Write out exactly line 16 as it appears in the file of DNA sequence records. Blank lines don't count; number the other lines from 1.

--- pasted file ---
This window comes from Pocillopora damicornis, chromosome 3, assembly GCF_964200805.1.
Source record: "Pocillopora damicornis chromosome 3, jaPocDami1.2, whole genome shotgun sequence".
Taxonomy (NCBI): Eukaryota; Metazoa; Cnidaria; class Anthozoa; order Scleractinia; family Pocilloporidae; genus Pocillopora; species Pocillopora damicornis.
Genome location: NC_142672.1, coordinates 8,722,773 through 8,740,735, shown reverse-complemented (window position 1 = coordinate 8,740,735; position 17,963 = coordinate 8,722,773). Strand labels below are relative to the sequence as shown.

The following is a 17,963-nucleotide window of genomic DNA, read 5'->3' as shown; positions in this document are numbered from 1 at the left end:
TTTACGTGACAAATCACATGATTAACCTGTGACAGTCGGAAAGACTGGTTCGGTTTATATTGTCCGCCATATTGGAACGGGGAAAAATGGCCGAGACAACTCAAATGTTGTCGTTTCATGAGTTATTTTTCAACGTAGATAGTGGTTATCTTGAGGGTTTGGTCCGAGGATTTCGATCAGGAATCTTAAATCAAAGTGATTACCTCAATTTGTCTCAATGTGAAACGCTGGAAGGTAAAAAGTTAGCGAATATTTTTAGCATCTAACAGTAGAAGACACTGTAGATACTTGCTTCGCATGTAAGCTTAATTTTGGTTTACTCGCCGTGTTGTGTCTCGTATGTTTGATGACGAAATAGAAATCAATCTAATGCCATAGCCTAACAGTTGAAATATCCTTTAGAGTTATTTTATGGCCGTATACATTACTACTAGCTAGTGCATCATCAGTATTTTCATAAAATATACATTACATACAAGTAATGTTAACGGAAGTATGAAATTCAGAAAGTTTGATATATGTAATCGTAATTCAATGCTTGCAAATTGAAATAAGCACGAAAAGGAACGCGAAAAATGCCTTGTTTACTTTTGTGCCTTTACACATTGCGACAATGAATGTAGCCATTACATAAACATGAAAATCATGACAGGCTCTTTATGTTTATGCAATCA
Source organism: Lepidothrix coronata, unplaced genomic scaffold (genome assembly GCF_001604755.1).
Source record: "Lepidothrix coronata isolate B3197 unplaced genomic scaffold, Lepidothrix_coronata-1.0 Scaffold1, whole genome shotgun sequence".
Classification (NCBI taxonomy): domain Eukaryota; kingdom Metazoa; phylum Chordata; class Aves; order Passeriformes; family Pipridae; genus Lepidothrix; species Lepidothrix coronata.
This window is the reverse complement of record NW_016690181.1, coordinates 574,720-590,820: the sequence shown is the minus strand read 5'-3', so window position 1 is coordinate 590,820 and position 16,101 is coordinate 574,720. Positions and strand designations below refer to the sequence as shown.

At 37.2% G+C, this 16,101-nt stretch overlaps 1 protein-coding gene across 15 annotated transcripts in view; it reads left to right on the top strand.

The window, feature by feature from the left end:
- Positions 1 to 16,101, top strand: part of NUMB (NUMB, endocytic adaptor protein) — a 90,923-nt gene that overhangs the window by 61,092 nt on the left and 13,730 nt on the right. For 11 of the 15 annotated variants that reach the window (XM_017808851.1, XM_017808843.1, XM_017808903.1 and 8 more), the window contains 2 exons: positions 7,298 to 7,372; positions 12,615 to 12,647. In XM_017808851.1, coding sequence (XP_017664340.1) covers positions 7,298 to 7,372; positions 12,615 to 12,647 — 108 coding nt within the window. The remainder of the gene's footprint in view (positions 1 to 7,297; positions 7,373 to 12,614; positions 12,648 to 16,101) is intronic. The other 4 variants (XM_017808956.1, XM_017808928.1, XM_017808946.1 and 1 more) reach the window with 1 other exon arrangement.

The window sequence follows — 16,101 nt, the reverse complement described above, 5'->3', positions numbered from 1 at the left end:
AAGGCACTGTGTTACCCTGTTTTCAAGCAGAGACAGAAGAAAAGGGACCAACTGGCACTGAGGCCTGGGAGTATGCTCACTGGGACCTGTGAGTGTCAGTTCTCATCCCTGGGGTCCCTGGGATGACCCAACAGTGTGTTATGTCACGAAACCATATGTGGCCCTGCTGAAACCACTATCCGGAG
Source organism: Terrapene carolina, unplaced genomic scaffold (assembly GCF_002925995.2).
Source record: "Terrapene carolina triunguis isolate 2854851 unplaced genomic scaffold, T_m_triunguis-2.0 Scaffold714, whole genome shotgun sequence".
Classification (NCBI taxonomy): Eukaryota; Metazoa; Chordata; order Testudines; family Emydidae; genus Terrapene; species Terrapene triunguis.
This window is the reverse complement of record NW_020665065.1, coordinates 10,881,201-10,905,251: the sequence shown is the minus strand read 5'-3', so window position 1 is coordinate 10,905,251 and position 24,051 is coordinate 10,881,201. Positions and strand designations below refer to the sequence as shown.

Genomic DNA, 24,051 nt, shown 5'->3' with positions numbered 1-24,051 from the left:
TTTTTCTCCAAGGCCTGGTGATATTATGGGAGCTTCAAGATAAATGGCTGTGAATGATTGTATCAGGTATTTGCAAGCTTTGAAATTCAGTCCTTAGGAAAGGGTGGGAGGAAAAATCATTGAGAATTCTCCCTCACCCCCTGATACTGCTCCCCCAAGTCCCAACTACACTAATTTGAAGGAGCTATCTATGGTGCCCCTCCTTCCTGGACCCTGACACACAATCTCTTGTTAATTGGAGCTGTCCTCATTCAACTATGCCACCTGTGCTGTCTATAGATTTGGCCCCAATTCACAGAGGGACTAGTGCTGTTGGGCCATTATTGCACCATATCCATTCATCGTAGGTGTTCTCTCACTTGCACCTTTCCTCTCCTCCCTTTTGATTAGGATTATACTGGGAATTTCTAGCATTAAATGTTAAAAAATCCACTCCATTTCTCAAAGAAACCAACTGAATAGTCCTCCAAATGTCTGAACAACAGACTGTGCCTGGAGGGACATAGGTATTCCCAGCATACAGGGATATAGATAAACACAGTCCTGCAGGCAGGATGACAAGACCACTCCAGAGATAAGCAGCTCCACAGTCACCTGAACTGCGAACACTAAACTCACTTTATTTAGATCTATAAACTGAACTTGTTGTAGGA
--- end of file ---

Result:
Source organism: Terrapene carolina, unplaced genomic scaffold (assembly GCF_002925995.2).